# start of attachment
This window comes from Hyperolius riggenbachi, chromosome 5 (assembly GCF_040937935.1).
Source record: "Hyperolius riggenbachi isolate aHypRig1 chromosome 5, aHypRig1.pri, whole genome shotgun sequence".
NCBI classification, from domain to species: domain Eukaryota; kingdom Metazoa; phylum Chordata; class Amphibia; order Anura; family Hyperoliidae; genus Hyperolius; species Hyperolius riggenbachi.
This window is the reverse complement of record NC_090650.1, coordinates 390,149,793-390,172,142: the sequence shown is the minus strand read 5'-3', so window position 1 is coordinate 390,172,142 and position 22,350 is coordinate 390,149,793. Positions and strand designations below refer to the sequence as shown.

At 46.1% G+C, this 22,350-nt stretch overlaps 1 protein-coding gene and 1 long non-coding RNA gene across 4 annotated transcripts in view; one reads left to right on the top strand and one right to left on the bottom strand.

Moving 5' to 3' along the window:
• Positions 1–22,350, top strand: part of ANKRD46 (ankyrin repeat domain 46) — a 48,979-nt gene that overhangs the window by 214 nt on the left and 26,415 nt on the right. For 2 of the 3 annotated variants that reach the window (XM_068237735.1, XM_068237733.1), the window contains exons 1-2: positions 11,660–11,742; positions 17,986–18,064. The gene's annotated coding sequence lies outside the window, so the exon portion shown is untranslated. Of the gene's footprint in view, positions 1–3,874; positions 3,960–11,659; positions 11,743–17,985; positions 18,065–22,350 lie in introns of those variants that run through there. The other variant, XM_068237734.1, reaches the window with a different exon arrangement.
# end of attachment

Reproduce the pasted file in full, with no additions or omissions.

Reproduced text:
This window comes from Hyperolius riggenbachi, chromosome 5 (assembly GCF_040937935.1).
Source record: "Hyperolius riggenbachi isolate aHypRig1 chromosome 5, aHypRig1.pri, whole genome shotgun sequence".
NCBI classification, from domain to species: domain Eukaryota; kingdom Metazoa; phylum Chordata; class Amphibia; order Anura; family Hyperoliidae; genus Hyperolius; species Hyperolius riggenbachi.
This window is the reverse complement of record NC_090650.1, coordinates 390,149,793-390,172,142: the sequence shown is the minus strand read 5'-3', so window position 1 is coordinate 390,172,142 and position 22,350 is coordinate 390,149,793. Positions and strand designations below refer to the sequence as shown.

At 46.1% G+C, this 22,350-nt stretch overlaps 1 protein-coding gene and 1 long non-coding RNA gene across 4 annotated transcripts in view; one reads left to right on the top strand and one right to left on the bottom strand.

Moving 5' to 3' along the window:
• Positions 1–22,350, top strand: part of ANKRD46 (ankyrin repeat domain 46) — a 48,979-nt gene that overhangs the window by 214 nt on the left and 26,415 nt on the right. For 2 of the 3 annotated variants that reach the window (XM_068237735.1, XM_068237733.1), the window contains exons 1-2: positions 11,660–11,742; positions 17,986–18,064. The gene's annotated coding sequence lies outside the window, so the exon portion shown is untranslated. Of the gene's footprint in view, positions 1–3,874; positions 3,960–11,659; positions 11,743–17,985; positions 18,065–22,350 lie in introns of those variants that run through there. The other variant, XM_068237734.1, reaches the window with a different exon arrangement.